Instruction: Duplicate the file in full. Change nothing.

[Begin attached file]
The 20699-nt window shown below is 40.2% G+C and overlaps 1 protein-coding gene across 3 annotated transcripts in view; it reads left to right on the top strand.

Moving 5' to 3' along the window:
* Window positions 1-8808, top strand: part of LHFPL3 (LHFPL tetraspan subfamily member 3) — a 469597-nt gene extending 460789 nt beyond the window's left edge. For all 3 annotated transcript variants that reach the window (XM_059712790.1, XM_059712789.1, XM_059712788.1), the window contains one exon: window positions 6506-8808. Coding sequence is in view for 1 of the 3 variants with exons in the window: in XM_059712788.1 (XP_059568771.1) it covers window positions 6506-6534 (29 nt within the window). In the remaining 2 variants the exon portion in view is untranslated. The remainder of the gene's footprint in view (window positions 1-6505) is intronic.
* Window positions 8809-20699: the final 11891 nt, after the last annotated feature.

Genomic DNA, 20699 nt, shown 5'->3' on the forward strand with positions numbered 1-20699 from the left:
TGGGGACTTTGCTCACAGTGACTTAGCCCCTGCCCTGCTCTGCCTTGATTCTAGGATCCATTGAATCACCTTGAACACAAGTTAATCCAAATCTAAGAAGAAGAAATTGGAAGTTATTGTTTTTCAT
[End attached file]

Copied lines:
The 20699-nt window shown below is 40.2% G+C and overlaps 1 protein-coding gene across 3 annotated transcripts in view; it reads left to right on the top strand.

Moving 5' to 3' along the window:
* Window positions 1-8808, top strand: part of LHFPL3 (LHFPL tetraspan subfamily member 3) — a 469597-nt gene extending 460789 nt beyond the window's left edge. For all 3 annotated transcript variants that reach the window (XM_059712790.1, XM_059712789.1, XM_059712788.1), the window contains one exon: window positions 6506-8808. Coding sequence is in view for 1 of the 3 variants with exons in the window: in XM_059712788.1 (XP_059568771.1) it covers window positions 6506-6534 (29 nt within the window). In the remaining 2 variants the exon portion in view is untranslated. The remainder of the gene's footprint in view (window positions 1-6505) is intronic.
* Window positions 8809-20699: the final 11891 nt, after the last annotated feature.

Genomic DNA, 20699 nt, shown 5'->3' on the forward strand with positions numbered 1-20699 from the left:
TGGGGACTTTGCTCACAGTGACTTAGCCCCTGCCCTGCTCTGCCTTGATTCTAGGATCCATTGAATCACCTTGAACACAAGTTAATCCAAATCTAAGAAGAAGAAATTGGAAGTTATTGTTTTTCAT